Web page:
Something that’s not missing from SmackDown vs. Raw 2011 is the customization aspect. Aside from customizing matches to meet your own personal criteria, you can also create wrestlers, finishers, and storylines to your heart’s content. This year’s create-a-wrestler mode works exactly like the previous game’s, though there are a few new pieces of clothing and logos. Creating finishers is also largely unchanged, save for the fact that now you can also create special corner grapples. Lastly, Story Designer retains everything from last year’s game, and now you can even create branching paths, which is definitely a nice touch. The fact that these modes didn’t receive much of an upgrade isn’t such a bad thing considering they were already good to begin with--so even though there’s nothing incredibly new here, there’s also nothing to complain about.
The big addition to SmackDown vs. Raw 2011 is the WWE Universe, which is like an amalgamation of exhibition, career, and GM modes. If you have this option toggled on, then the game will keep track of everything you do as you play four weeks worth of Raw, SmackDown, and Superstars episodes followed by a pay-per-view. If two wrestlers face each other repeatedly, they’ll become bitter rivals. If you constantly defeat top stars with the same guy, he’ll climb the ranks and be in line for a world title shot. Losing too many tag team matches? You can expect your partner to turn on you sooner or later.
Having WWE Universe switched on is pretty cool, but there are a few confusing restrictions. For starters, you can’t assign title shots. These matches are automatically generated based on wrestlers’ rankings. Additionally, you can’t have championship bouts on weekly shows; you have to wait until the pay-per-view comes around. These restrictions are strange to say the least, but WWE Universe mode still manages to provide an engaging experience despite its flaws.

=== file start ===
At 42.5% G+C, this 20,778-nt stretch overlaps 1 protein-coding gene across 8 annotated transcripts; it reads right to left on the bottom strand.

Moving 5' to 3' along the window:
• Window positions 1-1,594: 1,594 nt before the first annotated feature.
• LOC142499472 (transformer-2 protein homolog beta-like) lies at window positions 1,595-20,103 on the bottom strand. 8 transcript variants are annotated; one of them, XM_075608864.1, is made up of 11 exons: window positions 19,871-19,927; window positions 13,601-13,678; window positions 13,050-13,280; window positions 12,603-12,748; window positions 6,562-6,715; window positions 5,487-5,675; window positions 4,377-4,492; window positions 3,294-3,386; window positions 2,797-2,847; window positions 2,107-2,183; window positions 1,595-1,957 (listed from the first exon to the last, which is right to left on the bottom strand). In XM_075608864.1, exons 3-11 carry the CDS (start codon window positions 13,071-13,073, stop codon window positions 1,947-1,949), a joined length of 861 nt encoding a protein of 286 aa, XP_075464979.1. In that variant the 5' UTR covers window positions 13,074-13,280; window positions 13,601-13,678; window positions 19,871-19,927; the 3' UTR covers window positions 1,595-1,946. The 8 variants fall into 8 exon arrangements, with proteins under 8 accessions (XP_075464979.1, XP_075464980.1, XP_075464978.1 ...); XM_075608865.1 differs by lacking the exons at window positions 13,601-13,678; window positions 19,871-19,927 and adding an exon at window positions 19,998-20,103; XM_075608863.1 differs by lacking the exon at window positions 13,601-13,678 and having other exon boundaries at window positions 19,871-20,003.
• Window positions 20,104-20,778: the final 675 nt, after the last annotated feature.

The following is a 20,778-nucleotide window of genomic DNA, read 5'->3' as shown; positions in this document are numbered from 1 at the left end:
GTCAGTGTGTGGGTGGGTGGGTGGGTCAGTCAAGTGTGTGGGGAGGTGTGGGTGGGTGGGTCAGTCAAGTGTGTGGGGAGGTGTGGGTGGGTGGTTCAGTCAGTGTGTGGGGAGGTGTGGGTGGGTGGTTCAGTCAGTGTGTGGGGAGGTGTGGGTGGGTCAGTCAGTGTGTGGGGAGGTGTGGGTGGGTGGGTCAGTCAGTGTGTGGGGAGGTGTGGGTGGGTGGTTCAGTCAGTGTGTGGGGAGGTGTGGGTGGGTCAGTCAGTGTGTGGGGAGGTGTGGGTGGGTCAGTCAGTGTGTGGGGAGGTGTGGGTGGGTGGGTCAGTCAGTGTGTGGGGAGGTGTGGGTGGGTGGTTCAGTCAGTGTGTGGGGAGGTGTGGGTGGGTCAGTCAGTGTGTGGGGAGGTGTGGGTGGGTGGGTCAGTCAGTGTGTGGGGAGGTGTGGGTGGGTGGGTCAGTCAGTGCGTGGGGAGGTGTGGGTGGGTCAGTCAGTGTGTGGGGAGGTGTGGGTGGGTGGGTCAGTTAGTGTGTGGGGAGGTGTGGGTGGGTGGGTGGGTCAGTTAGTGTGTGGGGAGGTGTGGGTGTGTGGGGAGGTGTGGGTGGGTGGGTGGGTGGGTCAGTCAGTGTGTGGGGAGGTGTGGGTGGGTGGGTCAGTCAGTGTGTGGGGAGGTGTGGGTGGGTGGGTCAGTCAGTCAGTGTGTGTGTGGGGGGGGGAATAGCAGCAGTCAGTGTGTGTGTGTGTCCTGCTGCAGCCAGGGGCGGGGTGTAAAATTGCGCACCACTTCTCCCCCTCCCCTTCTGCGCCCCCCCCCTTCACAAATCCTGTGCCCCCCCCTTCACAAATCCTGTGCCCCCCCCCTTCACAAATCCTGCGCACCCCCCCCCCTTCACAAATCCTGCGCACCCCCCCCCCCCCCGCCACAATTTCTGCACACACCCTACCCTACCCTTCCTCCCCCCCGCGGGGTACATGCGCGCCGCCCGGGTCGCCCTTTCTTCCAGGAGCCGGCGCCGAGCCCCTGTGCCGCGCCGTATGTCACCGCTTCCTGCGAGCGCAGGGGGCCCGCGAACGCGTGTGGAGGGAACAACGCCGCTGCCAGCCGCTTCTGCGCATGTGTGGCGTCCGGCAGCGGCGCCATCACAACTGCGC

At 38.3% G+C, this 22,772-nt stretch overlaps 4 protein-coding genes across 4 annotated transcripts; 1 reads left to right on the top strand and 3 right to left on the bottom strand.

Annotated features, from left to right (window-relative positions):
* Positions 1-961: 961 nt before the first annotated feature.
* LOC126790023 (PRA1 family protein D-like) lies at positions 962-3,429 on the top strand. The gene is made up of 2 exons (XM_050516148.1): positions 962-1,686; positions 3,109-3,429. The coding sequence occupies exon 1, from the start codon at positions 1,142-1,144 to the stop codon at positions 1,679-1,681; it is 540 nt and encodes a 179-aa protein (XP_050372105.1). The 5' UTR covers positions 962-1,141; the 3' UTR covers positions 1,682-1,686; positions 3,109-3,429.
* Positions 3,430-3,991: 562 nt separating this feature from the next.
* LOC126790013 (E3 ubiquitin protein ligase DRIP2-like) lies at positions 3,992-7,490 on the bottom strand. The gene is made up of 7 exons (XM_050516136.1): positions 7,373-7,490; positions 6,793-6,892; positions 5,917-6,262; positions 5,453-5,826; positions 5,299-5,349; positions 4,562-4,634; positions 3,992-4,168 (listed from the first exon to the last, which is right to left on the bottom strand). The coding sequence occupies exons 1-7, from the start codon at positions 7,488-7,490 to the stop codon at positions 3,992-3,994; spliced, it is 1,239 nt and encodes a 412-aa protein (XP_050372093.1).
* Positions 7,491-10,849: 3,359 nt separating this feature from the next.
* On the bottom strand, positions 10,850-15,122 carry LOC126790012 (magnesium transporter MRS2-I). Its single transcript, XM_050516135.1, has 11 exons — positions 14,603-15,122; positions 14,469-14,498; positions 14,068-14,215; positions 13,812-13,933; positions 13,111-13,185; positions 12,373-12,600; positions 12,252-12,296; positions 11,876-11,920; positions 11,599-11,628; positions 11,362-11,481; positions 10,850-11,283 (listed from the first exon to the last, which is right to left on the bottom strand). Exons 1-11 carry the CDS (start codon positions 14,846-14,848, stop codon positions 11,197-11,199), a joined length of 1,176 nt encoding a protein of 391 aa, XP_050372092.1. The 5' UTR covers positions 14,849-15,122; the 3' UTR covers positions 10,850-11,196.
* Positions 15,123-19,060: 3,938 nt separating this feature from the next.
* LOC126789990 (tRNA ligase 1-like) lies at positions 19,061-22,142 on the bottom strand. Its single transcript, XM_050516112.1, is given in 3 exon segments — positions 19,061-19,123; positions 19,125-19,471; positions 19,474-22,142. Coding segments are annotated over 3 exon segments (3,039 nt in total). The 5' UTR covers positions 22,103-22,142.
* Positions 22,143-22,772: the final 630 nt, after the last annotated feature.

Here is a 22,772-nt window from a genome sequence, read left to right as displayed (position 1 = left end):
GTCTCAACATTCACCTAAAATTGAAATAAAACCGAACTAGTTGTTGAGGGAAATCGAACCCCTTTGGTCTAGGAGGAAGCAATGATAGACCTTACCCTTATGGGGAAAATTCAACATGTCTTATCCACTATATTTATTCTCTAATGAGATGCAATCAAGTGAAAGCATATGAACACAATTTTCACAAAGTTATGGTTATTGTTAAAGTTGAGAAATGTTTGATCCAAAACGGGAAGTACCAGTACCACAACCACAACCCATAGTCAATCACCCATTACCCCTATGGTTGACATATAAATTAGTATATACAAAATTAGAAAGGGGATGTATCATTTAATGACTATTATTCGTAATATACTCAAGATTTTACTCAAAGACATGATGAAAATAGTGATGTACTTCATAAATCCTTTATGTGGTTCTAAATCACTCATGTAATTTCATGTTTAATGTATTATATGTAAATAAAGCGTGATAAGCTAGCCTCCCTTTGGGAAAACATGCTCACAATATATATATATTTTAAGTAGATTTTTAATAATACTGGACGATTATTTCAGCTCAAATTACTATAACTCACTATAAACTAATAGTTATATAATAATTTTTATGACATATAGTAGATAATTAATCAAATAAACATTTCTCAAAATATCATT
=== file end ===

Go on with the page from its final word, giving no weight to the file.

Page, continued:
In terms of visuals, SmackDown vs. Raw 2011 leaves a lot to be desired. The game doesn’t look terrible, but it’s not impressive by any means. And considering 2005’s WWE Day of Reckoning 2 for the GameCube looked better than this title, it’s obvious THQ got lazy with the visual design here. It should also be noted that the new physics from the Xbox 360 and PlayStation 3 versions are not a part of the Wii experience. Ropes do not react to movement in the ring that much, and the wrestlers’ muscles don’t flex or contort whenever they perform moves or taunts.
Wrestlers all have their real entrance music, which is great, but the commentary and voice acting in Road to Wrestlemania are a bit saddening. Though the voiceovers could use some work, it’s the terrible commentary that really stands out. If the referee is distracted while you have your opponent pinned, it’s possible that you’ll hear Jerry Lawler exclaim, “He’s got him down for the pin! Turn around, ref!” four times in a row. Then there are the constant errors, such as referring to the Divas as “he” or mentioning a wrestler who’s not even in the match. Considering the series' longevity, these types of bugs are unacceptable and totally ridiculous on the part of THQ.
Fun story modes, glitches, excellent creation options, terrible sound design, and an enjoyable—though nowhere near perfect—WWE Universe all combine to create one thing: a mixed bag of a wrestling game. WWE SmackDown vs. Raw 2011 isn’t a bad game, but it’s certainly not a great one. It has some major design flaws, but it provides a fun experience overall. The larger-than-life appeal of professional wrestling is translated nicely here, but it’s obvious that THQ has a lot of work to do. Here’s hoping next year’s game irons out most of the rough edges and retains the good parts to provide an improved wrestling game experience.